ON BRITANNIA the opening titles are accompanied by THE HURDY GURDY MAN sung by Donovan, which is very effective and grabs your attention instantly, (well it did mine anyway) was it your idea to use this and if so for what reasons?
That I believe was James Richardson’s (lead Producer) idea. He’d asked me to come up with sketches for the titles, but nothing seemed to stick. When he showed me Hurdy Gurdy Man it was obvious that was the winner, it seemed to be written for the show and for the character of Divis in particular. I played it to my 24-year-old daughter just check that it wouldn’t only appeal to the dads… but she loved it, I think James felt reassured when I told him.
Staying with BRITANNIA, how much time were you given to work on the series and did the producers/director have any specific instructions when it came to the style of music and where the music would be best
I started the show in November 2016 and finished it in June 2017 although the first locked episodes came late in February and not late December as they were promised. So, there was a healthy amount of time for sketching and experimentation and a mad dash to actually score the show.
I mainly worked with the producers, James but Jez (Butterworth, writer and creator) would give feedback, generally relayed through James. Initially I was given a playlist of tunes that James, Jez and his brother (co-writer) Tom had collected whist thinking about musical influences for the show. Everything from Led Zep to Thin Lizzy, from to Mogwai to Massive Attack.
The temp score was always a reasonable indication of where they wanted music placed although it could often be misleading sometimes in style or dramatic effect. James pointed on many occasion that the temp was ‘shit’ but I’d often find some useful bit of information. I’d refine the placing and if in doubt I’d over score rather than risk a request at the 11th hour.
Overall, they were very trusting and never dictated how they wanted the score to sound. They instead allowed me to digest and absorb what I needed from what I’d been shown and read and heard and find the direction for the show in my own way. They did come down pretty hard on anything sounding too Celtic though! I guess they wanted to avoid the clichés of the genre, which I assumed was why they chose me with my background anyway. For the most part I’d do a first pass of an episode, James would come down to Bristol with Tom or Nick Brown (producer) and watch through, giving notes as we went. I’d then be left alone to work through the notes with my assistant Tom, we might then have a session or two to record, we’d mix and send it off for final approval. It was rare that any cues would come back after.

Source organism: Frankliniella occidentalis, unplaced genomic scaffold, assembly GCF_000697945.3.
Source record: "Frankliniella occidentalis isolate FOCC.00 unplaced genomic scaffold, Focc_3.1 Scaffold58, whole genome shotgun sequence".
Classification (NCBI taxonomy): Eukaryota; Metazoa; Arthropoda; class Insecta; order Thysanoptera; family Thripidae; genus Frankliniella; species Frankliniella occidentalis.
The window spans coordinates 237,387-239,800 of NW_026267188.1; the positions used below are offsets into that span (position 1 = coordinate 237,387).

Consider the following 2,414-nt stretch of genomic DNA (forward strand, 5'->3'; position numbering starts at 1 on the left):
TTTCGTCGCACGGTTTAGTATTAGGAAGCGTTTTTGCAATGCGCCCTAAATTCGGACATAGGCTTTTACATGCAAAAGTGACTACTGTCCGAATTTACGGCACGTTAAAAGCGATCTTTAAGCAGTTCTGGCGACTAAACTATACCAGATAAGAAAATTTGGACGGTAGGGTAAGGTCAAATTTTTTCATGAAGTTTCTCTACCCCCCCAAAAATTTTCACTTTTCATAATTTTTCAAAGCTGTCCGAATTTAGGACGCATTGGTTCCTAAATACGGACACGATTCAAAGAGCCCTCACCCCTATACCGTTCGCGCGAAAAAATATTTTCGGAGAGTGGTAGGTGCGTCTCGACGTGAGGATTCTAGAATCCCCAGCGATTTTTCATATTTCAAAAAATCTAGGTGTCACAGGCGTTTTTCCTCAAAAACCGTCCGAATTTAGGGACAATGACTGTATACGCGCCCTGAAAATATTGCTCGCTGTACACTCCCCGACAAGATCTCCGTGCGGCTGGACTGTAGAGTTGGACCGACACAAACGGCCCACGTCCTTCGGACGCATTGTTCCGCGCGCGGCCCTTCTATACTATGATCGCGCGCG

You worked on HALO 4, what would you say are the main differences to working on a movie/TV project and writing music for a game?
Well, you get to write to moving pictures and you know within reason when the music starts, when it ends and the duration. It’s such a different thing to write music for a game, in some ways it’s got more in common with writing an album that it does film or TV because often you have little more than a blank piece of paper at the start. I’d have maybe a few artist sketches, a bare bones script that change enormously, I had to use my imagination a lot. It’s hard to write for games, it’s not really about the narrative in any detailed way, it’s about broad, very graphic headline statements and lots and lots of music. It was fun, and I loved working with the people from 343, but there were many periods of frustration where I wished I could jump forward to glimpse the end of the project to be sure what I was writing would work.
BRITANNIA is at times a dark and brooding work, which of course is great considering the content of the series, but it also contains some melodic and haunting pieces, such as YOU SPOKE, (which is a particularly lovely theme) and the opening part of the track THE ROMANS ATTACK, what percentage of the score was realised by samples/electronic contributions and how many conventional/symphonic instruments were utilised on the
I’d say it’s roughly 50 / 50. Sometimes the ‘electronic’ sounds were generated from real instruments but treated heavily and / or cut around. Sometimes the organic sounding real instruments are sampled sounds but carefully sculpted and performed to sound and feel like the real thing. For the strings we recorded with roughly 40 players with the City of Prague Philharmonic conducted by Elizabeth Purnell, and we also did a much smaller section at Real World studios near Bath with the Bristol Ensemble who I’ve worked with a lot in the past, Drew Morgan, a longstanding collaborator of mine conducted that session.
I’ve always taken the view that the recording is not always the last word, often it’s just the beginning of the process, even when it’s a big orchestral session. I did a track with David Bowie once, a cover of the song ‘Nature Boy’. He’d sung to a full orchestral backing arranged by the composer Craig Armstrong which I then half timed and cut around and scratched in from a CD deck. That was for the Moulin Rouge soundtrack.
What composers or artists would you say have had an influence upon you and the way you write or score a project?
Bowie and Eno, especially Low and Heroes. Cliff Martinez, Debussy, the Beatles. Vangelis, Morricone, The BBC Radiophonic Workshop, Atticus Ross, Harry Nilsson (don’t ask why), Stars of The Lid, Talk Talk, Can, Hans Zimmer and John Williams spring to mind. I’m sure I’ve forgotten a lot of people though…
What was your degree of involvement on the music for the series GOMORAH?
Nothing as far as I’m aware? Robert Del Naja (Massive Attack) and I sat with the director of the film to discuss us scoring it, but we basically said it didn’t need music and talked ourselves out of a job. We did something for the end credits but that was it.
Have you ever worked on a project where the director has been using a temp track? and did you find this helpful or distracting?
The temp is a fact of life as a modern composer, you can deny it, but it’ll always come back to bite you on the ass if you don’t at least listen to it once.
I’ve found temp scores really useful in the past, sometimes admittedly in seeing just how a scene shouldn’t be scored but most of the time there’s important information that could save you a lot of headaches. On occasion I’ve even re-temped a show myself in order to quickly see how certain styles of music might work at an arm’s length before I’m ready to really get stuck in.